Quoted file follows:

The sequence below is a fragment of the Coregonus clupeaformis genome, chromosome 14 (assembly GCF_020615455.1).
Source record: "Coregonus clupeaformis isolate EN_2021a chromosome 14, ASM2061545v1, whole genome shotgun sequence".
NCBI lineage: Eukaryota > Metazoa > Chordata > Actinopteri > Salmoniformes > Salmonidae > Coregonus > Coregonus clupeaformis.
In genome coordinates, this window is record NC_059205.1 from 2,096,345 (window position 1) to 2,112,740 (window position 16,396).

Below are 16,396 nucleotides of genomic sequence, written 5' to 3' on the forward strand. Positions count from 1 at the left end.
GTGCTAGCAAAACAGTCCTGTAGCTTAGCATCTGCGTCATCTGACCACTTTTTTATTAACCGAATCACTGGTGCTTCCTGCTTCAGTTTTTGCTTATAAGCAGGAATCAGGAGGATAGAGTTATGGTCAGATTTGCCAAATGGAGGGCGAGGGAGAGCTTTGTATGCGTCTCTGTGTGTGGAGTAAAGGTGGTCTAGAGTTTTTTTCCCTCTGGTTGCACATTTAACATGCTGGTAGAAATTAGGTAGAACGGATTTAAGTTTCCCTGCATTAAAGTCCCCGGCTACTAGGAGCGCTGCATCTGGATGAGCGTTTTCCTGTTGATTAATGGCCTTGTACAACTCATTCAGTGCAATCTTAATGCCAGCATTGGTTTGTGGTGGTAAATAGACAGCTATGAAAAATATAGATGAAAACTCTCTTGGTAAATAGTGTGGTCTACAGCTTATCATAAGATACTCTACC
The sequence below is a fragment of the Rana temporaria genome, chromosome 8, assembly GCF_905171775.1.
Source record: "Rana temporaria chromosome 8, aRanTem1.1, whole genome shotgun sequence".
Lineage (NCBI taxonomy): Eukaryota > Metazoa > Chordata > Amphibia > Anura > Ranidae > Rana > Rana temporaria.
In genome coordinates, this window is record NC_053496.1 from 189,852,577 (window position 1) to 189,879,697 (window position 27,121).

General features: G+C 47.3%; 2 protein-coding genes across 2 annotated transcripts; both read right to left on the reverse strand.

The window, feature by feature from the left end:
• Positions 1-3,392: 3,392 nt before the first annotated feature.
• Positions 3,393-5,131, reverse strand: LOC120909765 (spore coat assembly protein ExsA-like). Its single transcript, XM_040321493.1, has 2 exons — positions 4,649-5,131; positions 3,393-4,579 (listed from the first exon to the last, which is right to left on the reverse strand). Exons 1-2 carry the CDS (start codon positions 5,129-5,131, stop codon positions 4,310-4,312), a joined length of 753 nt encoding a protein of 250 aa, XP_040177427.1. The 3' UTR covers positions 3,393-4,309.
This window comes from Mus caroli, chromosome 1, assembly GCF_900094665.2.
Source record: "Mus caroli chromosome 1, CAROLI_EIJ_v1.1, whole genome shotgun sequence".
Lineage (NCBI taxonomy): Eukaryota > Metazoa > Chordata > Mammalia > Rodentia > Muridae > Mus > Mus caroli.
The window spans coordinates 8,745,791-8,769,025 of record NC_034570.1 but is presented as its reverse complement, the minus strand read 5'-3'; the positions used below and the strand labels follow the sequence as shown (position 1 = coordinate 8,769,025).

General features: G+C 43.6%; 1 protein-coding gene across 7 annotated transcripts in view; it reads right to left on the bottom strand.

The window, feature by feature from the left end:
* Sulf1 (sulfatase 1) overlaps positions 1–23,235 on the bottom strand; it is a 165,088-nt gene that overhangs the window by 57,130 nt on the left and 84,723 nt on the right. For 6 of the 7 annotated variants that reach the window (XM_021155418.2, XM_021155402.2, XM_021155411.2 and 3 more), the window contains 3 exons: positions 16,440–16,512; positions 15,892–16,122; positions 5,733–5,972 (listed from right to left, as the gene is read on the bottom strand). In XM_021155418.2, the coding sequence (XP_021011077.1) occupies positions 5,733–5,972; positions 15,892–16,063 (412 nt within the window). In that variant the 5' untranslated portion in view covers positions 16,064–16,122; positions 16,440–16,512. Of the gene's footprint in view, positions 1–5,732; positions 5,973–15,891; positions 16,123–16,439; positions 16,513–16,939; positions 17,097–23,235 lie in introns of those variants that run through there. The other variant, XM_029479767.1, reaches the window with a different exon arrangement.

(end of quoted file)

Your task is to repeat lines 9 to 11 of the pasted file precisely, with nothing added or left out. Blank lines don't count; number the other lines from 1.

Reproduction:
Lineage (NCBI taxonomy): Eukaryota > Metazoa > Chordata > Amphibia > Anura > Ranidae > Rana > Rana temporaria.
In genome coordinates, this window is record NC_053496.1 from 189,852,577 (window position 1) to 189,879,697 (window position 27,121).

General features: G+C 47.3%; 2 protein-coding genes across 2 annotated transcripts; both read right to left on the reverse strand.